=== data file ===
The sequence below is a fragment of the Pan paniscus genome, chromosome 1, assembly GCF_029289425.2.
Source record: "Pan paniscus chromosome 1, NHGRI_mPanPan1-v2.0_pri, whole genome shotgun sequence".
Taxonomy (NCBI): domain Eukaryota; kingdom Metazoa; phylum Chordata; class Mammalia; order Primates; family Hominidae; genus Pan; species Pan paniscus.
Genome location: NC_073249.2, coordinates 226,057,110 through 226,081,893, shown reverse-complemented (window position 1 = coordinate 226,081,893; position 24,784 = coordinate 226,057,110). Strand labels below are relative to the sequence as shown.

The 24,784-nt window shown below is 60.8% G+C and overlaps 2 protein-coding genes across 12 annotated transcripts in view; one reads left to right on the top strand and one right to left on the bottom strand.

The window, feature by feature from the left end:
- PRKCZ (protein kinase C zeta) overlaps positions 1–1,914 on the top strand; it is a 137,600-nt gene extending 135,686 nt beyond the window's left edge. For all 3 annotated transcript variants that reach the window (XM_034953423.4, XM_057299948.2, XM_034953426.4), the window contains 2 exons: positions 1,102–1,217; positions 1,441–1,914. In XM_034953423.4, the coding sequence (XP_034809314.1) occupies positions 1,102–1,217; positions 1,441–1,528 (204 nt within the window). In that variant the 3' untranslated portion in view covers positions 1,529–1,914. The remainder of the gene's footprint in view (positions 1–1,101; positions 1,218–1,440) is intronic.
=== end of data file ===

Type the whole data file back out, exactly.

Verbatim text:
The sequence below is a fragment of the Pan paniscus genome, chromosome 1, assembly GCF_029289425.2.
Source record: "Pan paniscus chromosome 1, NHGRI_mPanPan1-v2.0_pri, whole genome shotgun sequence".
Taxonomy (NCBI): domain Eukaryota; kingdom Metazoa; phylum Chordata; class Mammalia; order Primates; family Hominidae; genus Pan; species Pan paniscus.
Genome location: NC_073249.2, coordinates 226,057,110 through 226,081,893, shown reverse-complemented (window position 1 = coordinate 226,081,893; position 24,784 = coordinate 226,057,110). Strand labels below are relative to the sequence as shown.

The 24,784-nt window shown below is 60.8% G+C and overlaps 2 protein-coding genes across 12 annotated transcripts in view; one reads left to right on the top strand and one right to left on the bottom strand.

The window, feature by feature from the left end:
- PRKCZ (protein kinase C zeta) overlaps positions 1–1,914 on the top strand; it is a 137,600-nt gene extending 135,686 nt beyond the window's left edge. For all 3 annotated transcript variants that reach the window (XM_034953423.4, XM_057299948.2, XM_034953426.4), the window contains 2 exons: positions 1,102–1,217; positions 1,441–1,914. In XM_034953423.4, the coding sequence (XP_034809314.1) occupies positions 1,102–1,217; positions 1,441–1,528 (204 nt within the window). In that variant the 3' untranslated portion in view covers positions 1,529–1,914. The remainder of the gene's footprint in view (positions 1–1,101; positions 1,218–1,440) is intronic.